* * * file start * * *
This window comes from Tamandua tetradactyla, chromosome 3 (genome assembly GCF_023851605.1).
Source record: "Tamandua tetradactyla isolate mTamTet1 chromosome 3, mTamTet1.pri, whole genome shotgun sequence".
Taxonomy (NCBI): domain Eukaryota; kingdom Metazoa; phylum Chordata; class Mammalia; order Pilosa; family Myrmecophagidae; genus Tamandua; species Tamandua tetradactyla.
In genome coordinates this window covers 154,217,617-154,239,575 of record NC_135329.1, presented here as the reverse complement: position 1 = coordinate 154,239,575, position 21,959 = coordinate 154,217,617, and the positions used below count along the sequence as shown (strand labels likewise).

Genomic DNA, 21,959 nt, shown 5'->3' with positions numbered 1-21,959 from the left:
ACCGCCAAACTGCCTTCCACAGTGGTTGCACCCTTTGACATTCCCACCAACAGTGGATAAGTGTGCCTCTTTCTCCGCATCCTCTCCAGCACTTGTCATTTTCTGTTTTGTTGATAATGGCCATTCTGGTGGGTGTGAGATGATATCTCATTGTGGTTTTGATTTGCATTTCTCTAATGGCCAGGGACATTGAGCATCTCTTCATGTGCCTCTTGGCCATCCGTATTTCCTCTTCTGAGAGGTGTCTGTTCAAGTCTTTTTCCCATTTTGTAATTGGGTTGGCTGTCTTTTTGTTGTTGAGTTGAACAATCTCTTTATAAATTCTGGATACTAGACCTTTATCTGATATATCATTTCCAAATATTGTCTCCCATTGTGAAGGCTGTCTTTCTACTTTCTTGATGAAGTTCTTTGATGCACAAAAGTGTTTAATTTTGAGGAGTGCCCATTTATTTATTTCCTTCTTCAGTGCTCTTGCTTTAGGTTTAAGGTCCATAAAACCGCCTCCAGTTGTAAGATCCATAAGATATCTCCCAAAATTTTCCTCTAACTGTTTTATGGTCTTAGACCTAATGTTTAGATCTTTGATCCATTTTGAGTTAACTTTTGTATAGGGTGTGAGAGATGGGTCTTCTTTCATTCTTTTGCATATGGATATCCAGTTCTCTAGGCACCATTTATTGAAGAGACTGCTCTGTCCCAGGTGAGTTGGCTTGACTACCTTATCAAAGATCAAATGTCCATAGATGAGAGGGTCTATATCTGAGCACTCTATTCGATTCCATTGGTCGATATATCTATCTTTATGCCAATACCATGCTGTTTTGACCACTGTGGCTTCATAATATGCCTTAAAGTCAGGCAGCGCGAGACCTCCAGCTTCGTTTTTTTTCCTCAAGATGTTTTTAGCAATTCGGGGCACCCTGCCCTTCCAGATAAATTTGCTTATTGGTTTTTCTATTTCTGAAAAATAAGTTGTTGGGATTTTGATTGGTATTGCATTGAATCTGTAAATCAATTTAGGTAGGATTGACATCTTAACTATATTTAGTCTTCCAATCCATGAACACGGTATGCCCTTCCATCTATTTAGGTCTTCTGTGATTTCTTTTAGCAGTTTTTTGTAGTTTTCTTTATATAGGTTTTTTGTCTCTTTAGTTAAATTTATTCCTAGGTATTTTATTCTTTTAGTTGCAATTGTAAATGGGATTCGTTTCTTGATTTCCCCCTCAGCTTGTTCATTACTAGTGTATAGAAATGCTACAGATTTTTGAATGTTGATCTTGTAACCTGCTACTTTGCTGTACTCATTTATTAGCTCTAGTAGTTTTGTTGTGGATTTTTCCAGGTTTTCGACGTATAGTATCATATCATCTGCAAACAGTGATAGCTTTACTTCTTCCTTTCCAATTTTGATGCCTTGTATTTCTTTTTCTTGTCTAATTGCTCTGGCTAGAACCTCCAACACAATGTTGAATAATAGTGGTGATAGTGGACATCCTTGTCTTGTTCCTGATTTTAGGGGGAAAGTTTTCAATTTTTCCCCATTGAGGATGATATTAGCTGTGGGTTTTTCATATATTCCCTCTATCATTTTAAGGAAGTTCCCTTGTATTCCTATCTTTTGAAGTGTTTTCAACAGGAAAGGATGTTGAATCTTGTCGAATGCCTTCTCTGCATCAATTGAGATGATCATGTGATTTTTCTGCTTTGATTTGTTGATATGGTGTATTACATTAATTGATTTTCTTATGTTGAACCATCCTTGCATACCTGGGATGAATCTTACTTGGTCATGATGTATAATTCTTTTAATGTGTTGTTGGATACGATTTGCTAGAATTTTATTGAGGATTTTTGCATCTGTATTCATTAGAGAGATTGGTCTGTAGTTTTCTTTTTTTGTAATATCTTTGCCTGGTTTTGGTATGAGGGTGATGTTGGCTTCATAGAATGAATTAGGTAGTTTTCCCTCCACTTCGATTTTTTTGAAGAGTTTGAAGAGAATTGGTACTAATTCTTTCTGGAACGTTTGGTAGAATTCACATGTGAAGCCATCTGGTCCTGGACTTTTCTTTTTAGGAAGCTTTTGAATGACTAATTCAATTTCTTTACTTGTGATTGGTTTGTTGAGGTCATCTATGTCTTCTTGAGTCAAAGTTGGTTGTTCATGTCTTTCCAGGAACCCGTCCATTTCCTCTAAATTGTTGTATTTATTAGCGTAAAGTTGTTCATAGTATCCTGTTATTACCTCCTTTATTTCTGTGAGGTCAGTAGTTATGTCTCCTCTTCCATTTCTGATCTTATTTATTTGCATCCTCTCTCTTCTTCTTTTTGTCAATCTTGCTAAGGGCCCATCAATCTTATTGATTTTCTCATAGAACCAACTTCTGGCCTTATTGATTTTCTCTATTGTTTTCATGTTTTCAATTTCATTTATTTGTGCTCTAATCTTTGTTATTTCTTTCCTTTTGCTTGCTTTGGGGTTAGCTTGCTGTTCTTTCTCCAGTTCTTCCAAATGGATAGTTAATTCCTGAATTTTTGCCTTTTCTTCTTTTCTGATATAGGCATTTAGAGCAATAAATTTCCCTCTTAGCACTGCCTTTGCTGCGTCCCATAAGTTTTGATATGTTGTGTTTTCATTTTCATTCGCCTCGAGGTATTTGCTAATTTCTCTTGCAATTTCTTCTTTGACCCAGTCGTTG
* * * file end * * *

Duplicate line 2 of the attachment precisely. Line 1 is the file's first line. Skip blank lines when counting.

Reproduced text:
Source record: "Tamandua tetradactyla isolate mTamTet1 chromosome 3, mTamTet1.pri, whole genome shotgun sequence".